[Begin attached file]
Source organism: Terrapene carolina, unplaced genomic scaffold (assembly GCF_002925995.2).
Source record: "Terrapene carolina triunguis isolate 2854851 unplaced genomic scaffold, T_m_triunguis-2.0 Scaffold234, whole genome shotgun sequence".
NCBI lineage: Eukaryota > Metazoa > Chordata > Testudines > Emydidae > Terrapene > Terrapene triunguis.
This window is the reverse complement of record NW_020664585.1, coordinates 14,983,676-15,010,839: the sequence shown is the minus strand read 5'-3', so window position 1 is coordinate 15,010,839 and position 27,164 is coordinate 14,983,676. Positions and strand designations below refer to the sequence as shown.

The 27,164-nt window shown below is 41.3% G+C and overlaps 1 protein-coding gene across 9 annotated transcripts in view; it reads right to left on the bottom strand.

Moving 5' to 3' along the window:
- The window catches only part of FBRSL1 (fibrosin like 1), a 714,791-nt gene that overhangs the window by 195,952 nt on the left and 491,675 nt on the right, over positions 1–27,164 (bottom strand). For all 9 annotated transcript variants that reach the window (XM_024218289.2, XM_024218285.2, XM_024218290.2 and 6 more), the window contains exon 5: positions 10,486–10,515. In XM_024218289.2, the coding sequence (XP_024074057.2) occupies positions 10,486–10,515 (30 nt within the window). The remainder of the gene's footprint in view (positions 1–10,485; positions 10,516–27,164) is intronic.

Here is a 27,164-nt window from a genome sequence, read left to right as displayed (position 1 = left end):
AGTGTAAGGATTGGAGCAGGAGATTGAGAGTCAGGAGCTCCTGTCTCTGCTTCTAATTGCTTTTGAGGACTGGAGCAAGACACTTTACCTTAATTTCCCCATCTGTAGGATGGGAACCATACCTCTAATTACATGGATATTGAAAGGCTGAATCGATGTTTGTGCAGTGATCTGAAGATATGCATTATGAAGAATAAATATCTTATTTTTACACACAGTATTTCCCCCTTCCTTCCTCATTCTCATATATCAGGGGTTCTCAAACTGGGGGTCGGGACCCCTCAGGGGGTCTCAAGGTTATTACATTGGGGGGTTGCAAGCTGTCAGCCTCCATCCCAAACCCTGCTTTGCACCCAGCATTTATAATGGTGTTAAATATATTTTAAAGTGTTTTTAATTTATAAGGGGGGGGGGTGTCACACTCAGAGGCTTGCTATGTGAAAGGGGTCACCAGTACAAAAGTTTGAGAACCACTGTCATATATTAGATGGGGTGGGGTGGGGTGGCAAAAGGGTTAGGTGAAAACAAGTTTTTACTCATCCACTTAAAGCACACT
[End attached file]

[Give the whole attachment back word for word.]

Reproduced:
Source organism: Terrapene carolina, unplaced genomic scaffold (assembly GCF_002925995.2).
Source record: "Terrapene carolina triunguis isolate 2854851 unplaced genomic scaffold, T_m_triunguis-2.0 Scaffold234, whole genome shotgun sequence".
NCBI lineage: Eukaryota > Metazoa > Chordata > Testudines > Emydidae > Terrapene > Terrapene triunguis.
This window is the reverse complement of record NW_020664585.1, coordinates 14,983,676-15,010,839: the sequence shown is the minus strand read 5'-3', so window position 1 is coordinate 15,010,839 and position 27,164 is coordinate 14,983,676. Positions and strand designations below refer to the sequence as shown.

The 27,164-nt window shown below is 41.3% G+C and overlaps 1 protein-coding gene across 9 annotated transcripts in view; it reads right to left on the bottom strand.

Moving 5' to 3' along the window:
- The window catches only part of FBRSL1 (fibrosin like 1), a 714,791-nt gene that overhangs the window by 195,952 nt on the left and 491,675 nt on the right, over positions 1–27,164 (bottom strand). For all 9 annotated transcript variants that reach the window (XM_024218289.2, XM_024218285.2, XM_024218290.2 and 6 more), the window contains exon 5: positions 10,486–10,515. In XM_024218289.2, the coding sequence (XP_024074057.2) occupies positions 10,486–10,515 (30 nt within the window). The remainder of the gene's footprint in view (positions 1–10,485; positions 10,516–27,164) is intronic.

Here is a 27,164-nt window from a genome sequence, read left to right as displayed (position 1 = left end):
AGTGTAAGGATTGGAGCAGGAGATTGAGAGTCAGGAGCTCCTGTCTCTGCTTCTAATTGCTTTTGAGGACTGGAGCAAGACACTTTACCTTAATTTCCCCATCTGTAGGATGGGAACCATACCTCTAATTACATGGATATTGAAAGGCTGAATCGATGTTTGTGCAGTGATCTGAAGATATGCATTATGAAGAATAAATATCTTATTTTTACACACAGTATTTCCCCCTTCCTTCCTCATTCTCATATATCAGGGGTTCTCAAACTGGGGGTCGGGACCCCTCAGGGGGTCTCAAGGTTATTACATTGGGGGGTTGCAAGCTGTCAGCCTCCATCCCAAACCCTGCTTTGCACCCAGCATTTATAATGGTGTTAAATATATTTTAAAGTGTTTTTAATTTATAAGGGGGGGGGGTGTCACACTCAGAGGCTTGCTATGTGAAAGGGGTCACCAGTACAAAAGTTTGAGAACCACTGTCATATATTAGATGGGGTGGGGTGGGGTGGCAAAAGGGTTAGGTGAAAACAAGTTTTTACTCATCCACTTAAAGCACACT